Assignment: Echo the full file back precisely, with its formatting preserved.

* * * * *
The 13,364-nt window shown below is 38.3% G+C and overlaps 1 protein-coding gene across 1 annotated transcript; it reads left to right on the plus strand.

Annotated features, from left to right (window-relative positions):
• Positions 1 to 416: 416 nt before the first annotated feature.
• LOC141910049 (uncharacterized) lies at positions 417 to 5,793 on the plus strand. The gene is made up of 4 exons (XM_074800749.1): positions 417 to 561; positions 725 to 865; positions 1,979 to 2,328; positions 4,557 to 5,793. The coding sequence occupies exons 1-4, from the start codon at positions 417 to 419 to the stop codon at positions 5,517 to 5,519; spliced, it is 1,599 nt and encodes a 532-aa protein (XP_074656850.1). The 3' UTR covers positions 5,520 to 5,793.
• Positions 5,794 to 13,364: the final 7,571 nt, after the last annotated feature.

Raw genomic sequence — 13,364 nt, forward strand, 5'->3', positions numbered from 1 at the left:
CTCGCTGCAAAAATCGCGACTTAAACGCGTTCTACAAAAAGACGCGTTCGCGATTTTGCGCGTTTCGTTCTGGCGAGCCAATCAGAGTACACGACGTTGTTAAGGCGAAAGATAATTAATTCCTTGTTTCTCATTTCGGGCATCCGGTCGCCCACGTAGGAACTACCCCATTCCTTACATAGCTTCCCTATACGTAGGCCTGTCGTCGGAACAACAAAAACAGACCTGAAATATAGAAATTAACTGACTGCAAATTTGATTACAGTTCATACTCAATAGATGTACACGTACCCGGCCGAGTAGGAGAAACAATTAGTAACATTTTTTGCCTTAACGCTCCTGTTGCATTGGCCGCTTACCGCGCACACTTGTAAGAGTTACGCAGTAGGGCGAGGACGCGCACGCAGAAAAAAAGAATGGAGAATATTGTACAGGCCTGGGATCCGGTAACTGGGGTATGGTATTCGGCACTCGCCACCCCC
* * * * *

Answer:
The 13,364-nt window shown below is 38.3% G+C and overlaps 1 protein-coding gene across 1 annotated transcript; it reads left to right on the plus strand.

Annotated features, from left to right (window-relative positions):
• Positions 1 to 416: 416 nt before the first annotated feature.
• LOC141910049 (uncharacterized) lies at positions 417 to 5,793 on the plus strand. The gene is made up of 4 exons (XM_074800749.1): positions 417 to 561; positions 725 to 865; positions 1,979 to 2,328; positions 4,557 to 5,793. The coding sequence occupies exons 1-4, from the start codon at positions 417 to 419 to the stop codon at positions 5,517 to 5,519; spliced, it is 1,599 nt and encodes a 532-aa protein (XP_074656850.1). The 3' UTR covers positions 5,520 to 5,793.
• Positions 5,794 to 13,364: the final 7,571 nt, after the last annotated feature.

Raw genomic sequence — 13,364 nt, forward strand, 5'->3', positions numbered from 1 at the left:
CTCGCTGCAAAAATCGCGACTTAAACGCGTTCTACAAAAAGACGCGTTCGCGATTTTGCGCGTTTCGTTCTGGCGAGCCAATCAGAGTACACGACGTTGTTAAGGCGAAAGATAATTAATTCCTTGTTTCTCATTTCGGGCATCCGGTCGCCCACGTAGGAACTACCCCATTCCTTACATAGCTTCCCTATACGTAGGCCTGTCGTCGGAACAACAAAAACAGACCTGAAATATAGAAATTAACTGACTGCAAATTTGATTACAGTTCATACTCAATAGATGTACACGTACCCGGCCGAGTAGGAGAAACAATTAGTAACATTTTTTGCCTTAACGCTCCTGTTGCATTGGCCGCTTACCGCGCACACTTGTAAGAGTTACGCAGTAGGGCGAGGACGCGCACGCAGAAAAAAAGAATGGAGAATATTGTACAGGCCTGGGATCCGGTAACTGGGGTATGGTATTCGGCACTCGCCACCCCC